Posted on December 22, 2008 at 8:00 amA
|Lowest Recommended Age:||Mature High Schooler|
|MPAA Rating:||Rated R for sexuality, nudity and language|
|Profanity:||Some very strong language|
|Alcohol/ Drugs:||Drug humor, drinking and smoking|
|Violence/ Scariness:||Some tense and sad scenes|
|Diversity Issues:||Stong, loving diverse characters|
|Date Released to Theaters:||2003|
|Date Released to DVD:||2004|
“Love Actually” is as stuffed with goodies as the Christmas stockings for those at the very top of Santa’s “nice” list — and it is just as entertaining, too.
You say you like romantic comedies with gorgeous stars, witty dialogue delivered in swoon-worthy English accents, and oodles of happy endings? This movie gives you ten at once. And yet none of the stories ever feels hurried or incomplete.
The interwoven stories all take place in the weeks before Christmas and cover many kinds of love, touching, tender, sweet, charming, funny, and bittersweet. They include a Prime Minister (Hugh Grant) who is drawn to the outspoken girl who delivers his tea, an eleven-year old (Thomas Sangster) who wants to attract the attention of the coolest girl in school, a man in love with his best friend’s new bride, a waiter who is sure that all his dreams of romance will come true if he goes to America, a thoroughly married man (Alan Rickman) whose flirtatious secretary is making him wonder how thoroughly married he is, a rock star (Bill Nighy) angling for a comeback with a cheesy Christmas single, a heartbroken writer (Colin Firth) who can’t stop thinking about the woman who cleans his house, even though they don’t understand each other’s languages, and a couple who meet at work as movie stand-ins assigned to increasingly (and hilariously) more intimate poses.
Richard Curtis, who wrote Four Weddings and a Funeral and Notting Hill for the first time directs his own screenplay with heart and style. It helps, of course, that he has a dream cast, including newcomer Sangster, a real-life cousin of Hugh Grant and already a first-rate actor and a knock-out screen presence. Each of the actors creates complete, endearing, vivid, and vulnerable characters that we will remember long after we have forgotten most “stars” who spend two full hours onscreen in the latest multiplex fodder.
The movie begins with the Prime Minister musing on the arrivals section of the airport and the love everywhere as people are reunited with those who are most precious to them. This theme continues with a faded rock star (the magnificent Nighy) recording a silly Christmas version of “Love is All Around” (also featured in Four Weddings and a Funeral). But other themes just as important can be summed up somewhere between the words of W.S. Gilbert — “Faint Heart Never Won Fair Lady” and a celebration of what one character not unhappily calls “the total agony of being in love.”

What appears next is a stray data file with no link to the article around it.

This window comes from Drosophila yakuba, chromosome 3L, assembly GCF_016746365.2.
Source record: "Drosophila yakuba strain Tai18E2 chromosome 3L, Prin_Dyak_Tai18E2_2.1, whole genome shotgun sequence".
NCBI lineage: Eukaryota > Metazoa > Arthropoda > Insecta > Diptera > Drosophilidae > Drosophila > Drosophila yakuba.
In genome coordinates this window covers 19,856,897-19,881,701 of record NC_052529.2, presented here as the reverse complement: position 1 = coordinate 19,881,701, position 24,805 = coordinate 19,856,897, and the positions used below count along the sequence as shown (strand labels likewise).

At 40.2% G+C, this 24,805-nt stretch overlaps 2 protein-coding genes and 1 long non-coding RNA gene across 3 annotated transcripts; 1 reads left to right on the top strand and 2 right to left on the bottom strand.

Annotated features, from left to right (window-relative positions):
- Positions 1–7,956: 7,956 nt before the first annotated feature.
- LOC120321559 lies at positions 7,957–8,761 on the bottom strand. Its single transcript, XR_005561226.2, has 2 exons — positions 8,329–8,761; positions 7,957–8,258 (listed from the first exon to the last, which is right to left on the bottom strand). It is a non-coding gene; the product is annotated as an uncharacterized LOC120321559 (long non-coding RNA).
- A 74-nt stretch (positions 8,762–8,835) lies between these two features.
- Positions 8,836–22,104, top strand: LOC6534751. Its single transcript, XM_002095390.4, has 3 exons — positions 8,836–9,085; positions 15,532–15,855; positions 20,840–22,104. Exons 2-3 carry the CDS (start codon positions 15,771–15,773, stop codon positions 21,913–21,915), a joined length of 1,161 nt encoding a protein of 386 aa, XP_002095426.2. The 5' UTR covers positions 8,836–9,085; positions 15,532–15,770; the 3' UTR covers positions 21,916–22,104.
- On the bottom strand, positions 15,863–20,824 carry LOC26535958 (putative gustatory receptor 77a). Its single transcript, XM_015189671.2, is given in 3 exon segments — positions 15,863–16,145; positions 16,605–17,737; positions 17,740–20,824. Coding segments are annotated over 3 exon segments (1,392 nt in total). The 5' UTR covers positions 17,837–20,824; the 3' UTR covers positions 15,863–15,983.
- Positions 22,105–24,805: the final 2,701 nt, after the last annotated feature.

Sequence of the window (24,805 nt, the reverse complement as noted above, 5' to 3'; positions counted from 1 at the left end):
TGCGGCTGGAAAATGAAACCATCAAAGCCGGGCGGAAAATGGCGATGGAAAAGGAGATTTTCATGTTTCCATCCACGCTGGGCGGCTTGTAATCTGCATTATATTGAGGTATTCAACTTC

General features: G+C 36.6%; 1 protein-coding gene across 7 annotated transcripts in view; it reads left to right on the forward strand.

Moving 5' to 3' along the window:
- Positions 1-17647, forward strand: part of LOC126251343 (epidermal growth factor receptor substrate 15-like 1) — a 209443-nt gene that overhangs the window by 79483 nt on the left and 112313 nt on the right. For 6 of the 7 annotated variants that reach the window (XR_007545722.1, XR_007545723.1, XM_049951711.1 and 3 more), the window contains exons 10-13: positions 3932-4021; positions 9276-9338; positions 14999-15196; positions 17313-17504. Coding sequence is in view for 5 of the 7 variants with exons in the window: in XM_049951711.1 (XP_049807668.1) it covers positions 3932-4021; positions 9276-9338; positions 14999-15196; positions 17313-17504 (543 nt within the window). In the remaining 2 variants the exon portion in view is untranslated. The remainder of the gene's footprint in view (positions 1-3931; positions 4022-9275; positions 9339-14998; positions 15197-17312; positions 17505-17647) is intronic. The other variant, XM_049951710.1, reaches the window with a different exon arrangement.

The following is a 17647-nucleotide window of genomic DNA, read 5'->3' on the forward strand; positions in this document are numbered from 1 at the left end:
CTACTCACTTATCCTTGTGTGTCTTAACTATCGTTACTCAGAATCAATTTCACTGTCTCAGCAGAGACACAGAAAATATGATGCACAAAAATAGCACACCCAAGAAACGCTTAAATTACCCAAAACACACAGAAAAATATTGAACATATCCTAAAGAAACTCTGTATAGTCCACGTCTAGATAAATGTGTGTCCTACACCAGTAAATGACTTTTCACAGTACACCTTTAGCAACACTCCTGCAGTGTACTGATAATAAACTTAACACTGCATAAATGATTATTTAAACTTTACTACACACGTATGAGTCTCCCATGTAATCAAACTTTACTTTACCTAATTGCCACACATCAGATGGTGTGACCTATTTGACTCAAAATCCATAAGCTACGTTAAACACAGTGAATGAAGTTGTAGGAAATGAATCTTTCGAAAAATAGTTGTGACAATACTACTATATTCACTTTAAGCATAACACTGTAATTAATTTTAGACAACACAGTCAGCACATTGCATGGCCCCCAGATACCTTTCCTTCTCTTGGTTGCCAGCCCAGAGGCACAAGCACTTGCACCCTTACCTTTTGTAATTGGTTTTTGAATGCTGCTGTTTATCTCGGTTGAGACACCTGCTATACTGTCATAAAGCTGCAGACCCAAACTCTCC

This is a movie about taking big chances (both hopeful and hopeless), about making big gestures to show our love, and about big, big feelings that may make us crazy and miserable but remind us that we are alive and why we are alive.
For one man and woman, the inability to communicate in words may be what allows them to sense how much they really belong together. We see in subtitles what they really want to say to each other, but more important, we see on screen what they say to each other with their eyes and the way their breathing changes when they look at each other. Other couples both speak English but still somehow cannot find the words to let each other know how they feel. One ardent soul reaches out through music. Another…just reaches out. Characters also grapple with non-romantic love, including parental, sibling, and deep friendship. They grapple with temptation and conflicting loyalties. And all of them carry our hearts with them.
In addition, any movie that manages to include a child dressed as a Nativity lobster, a Bay City Rollers song played at a funeral, love-emergency lessons in both drums and Portugese, and Hugh Grant dancing through the halls of 10 Downing Street to the Pointer Sisters is worth seeing at least twice.
Parents should know that the movie’s R rating comes from some very strong language, sexual references and non-explicit sexual situations, including prostitutes and adultery. There is humorous nudity when stand-ins for what appears to be a soft-core porn movie chat politely as they are posed in increasingly intimate positions. A character’s history of sex, drugs, and rock and roll is played for humor. There are some tense and sad scenes. Some audience members may object to the portrayal of the American President (Billy Bob Thornton) as a crude bully. One of the movie’s many strengths is its matter-of-fact portrayal of loving inter-racial friendship and romance.
Families who see this movie should talk about how the characters handle their feelings of loss, longing, and fear.
Families who enjoy this movie will also enjoy the other Curtis movies as well as classic romantic comedies with more emphasis on romance than comedy like “Moonstruck,” “Roman Holiday,” and “The Philadelphia Story.”